A thick disk of gas and dust clouds surrounding the → Galactic Center up to about 20 → light-years. The disk is very clumpy; the → clumps have densities of several 105 particles/cm3, radii of about 0.3 light-years, and gas temperatures above 100 K. The hydrogen mass of the disk is a few 104 → solar masses. Such circumnuclear disks are present also in other galaxies.

circumnuclear; → disk.

circumstellar disk
  گرده‌ی ِ پیراستاره‌ای   
gerde-ye pirâsetâreyi

Fr.: disque circumstellaire   

Any concentration of material in the form of a disk orbiting around a star. → accretion disk; → protoplanetary disk.

circumstellar; → disk.

cold disk accretion
  گرده‌ی ِ فربال ِ سرد   
gerde-ye farbâl-e sard

Fr.: disque d'accrétion froid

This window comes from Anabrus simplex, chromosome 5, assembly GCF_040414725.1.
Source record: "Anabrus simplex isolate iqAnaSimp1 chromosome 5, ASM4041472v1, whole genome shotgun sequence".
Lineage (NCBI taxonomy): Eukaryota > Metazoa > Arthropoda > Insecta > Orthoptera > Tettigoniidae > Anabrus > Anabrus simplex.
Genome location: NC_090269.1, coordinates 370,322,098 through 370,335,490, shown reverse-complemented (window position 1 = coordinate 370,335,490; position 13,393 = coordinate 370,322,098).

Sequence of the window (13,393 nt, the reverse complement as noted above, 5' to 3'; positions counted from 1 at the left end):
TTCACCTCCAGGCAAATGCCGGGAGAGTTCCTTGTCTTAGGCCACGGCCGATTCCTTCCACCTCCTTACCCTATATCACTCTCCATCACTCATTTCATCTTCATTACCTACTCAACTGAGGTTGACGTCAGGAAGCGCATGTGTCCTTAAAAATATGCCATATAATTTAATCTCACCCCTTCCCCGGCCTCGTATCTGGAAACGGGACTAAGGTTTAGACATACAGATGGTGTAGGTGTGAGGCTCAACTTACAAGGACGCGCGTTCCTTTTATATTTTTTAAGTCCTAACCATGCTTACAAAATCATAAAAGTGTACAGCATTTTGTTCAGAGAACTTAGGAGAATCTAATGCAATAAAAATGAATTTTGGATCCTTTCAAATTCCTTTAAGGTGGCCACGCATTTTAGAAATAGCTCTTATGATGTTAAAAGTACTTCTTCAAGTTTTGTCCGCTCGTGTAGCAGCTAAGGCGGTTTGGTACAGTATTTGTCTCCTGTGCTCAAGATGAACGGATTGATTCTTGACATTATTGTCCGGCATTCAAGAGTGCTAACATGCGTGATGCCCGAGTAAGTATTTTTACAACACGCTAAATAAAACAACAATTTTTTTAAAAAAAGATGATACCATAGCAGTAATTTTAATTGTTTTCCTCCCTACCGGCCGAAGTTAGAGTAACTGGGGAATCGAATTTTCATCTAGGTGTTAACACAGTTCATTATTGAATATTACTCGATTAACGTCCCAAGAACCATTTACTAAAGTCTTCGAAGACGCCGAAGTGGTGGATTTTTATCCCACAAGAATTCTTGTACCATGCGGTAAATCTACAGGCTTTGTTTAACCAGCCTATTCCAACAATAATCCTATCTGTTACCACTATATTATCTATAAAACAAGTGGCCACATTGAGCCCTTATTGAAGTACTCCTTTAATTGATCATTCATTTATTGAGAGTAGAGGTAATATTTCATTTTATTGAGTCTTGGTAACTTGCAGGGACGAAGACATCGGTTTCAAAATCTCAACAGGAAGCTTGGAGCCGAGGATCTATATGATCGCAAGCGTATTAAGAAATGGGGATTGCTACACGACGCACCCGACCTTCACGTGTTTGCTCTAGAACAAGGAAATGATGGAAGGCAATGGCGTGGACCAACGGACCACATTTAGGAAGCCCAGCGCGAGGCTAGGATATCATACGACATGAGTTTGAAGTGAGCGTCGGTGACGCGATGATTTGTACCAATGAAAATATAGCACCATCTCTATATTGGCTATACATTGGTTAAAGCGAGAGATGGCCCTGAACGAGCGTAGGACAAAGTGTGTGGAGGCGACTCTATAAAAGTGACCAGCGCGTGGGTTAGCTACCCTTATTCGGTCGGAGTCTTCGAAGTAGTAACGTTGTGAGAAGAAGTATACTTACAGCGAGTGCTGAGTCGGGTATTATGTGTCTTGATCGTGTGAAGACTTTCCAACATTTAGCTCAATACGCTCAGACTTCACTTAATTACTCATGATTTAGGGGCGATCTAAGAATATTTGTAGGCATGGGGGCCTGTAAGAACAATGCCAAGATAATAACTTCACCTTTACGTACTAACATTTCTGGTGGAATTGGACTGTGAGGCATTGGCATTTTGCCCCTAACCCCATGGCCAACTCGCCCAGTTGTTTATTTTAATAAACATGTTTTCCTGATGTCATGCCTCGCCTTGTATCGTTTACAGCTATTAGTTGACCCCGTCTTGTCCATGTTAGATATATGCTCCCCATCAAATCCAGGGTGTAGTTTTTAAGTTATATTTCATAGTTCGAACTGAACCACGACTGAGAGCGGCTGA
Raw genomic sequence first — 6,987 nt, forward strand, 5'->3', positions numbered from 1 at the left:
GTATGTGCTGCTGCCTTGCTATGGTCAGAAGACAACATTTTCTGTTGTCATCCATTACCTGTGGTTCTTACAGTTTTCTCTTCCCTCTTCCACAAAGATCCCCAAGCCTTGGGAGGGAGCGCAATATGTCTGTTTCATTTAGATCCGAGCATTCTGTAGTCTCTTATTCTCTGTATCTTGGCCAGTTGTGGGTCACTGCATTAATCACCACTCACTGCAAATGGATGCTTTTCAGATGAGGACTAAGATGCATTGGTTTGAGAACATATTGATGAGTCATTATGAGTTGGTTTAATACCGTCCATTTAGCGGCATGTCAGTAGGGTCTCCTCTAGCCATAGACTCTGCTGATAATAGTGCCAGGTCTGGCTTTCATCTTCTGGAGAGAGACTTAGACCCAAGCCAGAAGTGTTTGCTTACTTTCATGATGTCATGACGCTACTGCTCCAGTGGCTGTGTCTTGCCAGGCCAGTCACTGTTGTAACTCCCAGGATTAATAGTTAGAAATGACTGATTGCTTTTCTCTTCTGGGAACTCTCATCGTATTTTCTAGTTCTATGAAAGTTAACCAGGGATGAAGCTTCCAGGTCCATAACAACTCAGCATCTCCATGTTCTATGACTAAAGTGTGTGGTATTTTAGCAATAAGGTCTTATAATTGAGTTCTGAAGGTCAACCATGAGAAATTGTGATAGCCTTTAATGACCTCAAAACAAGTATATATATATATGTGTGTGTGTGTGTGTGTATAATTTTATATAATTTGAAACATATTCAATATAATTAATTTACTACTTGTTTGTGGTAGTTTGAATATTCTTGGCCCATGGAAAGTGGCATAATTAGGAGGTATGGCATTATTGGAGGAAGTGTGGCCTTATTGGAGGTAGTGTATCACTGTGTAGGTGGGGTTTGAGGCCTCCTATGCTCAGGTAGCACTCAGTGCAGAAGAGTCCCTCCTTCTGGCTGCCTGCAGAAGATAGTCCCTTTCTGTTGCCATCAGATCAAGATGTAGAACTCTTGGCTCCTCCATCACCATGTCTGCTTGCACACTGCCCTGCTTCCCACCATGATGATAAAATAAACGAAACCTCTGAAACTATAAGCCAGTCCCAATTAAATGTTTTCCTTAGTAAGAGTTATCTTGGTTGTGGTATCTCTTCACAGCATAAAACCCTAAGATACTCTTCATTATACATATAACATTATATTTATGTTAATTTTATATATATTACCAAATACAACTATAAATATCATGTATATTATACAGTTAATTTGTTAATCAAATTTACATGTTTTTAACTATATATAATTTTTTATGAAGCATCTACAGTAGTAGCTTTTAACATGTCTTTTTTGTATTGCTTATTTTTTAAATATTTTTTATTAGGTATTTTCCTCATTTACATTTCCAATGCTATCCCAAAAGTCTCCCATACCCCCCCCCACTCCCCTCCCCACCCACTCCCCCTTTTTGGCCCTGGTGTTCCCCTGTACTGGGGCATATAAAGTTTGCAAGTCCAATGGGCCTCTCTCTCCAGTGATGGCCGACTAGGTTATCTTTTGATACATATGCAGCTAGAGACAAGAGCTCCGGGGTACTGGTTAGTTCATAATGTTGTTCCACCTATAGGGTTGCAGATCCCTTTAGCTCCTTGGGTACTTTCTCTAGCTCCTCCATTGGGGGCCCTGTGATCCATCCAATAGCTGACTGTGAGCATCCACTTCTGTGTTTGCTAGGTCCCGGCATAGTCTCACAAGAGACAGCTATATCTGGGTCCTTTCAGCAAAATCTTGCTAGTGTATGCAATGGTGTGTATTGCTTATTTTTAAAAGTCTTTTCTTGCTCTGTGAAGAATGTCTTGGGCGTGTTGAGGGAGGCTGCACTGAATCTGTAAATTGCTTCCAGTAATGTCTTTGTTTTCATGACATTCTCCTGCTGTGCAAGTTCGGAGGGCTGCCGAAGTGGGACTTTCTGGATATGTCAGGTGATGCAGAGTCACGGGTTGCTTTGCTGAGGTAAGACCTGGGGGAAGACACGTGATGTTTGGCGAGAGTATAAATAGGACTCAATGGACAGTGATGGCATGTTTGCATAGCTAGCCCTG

An accretion process whereby material coming from an → accretion disk settles onto the → protostellar surface through a geometrically thin layer or thin accretion columns. Heat brought into the protostar in the accretion flow radiates freely into space until the temperature attains the photospheric value. Most of the stellar surface is unaffected by the accretion flow (see, e.g., Hosokawa et al. 2010, ApJ 721, 478).

cold; → disk; → accretion.

debris disk
  گرده‌ی ِ تیفال   
gerde-ye tifâl

Fr.: disque de débris   

A disk developing around a star after the dissipation of the → protoplanetary disk of gas and dust whose material was used in the formation of planets during the first 10 million years. The resulting debris disk is mainly composed of residual → planetesimals analogous to → asteroids, → comets, and → Kuiper Belt Objects in the Solar System. Their mutual collisions produce observable → dust emission in a belt encompassing the planetary system.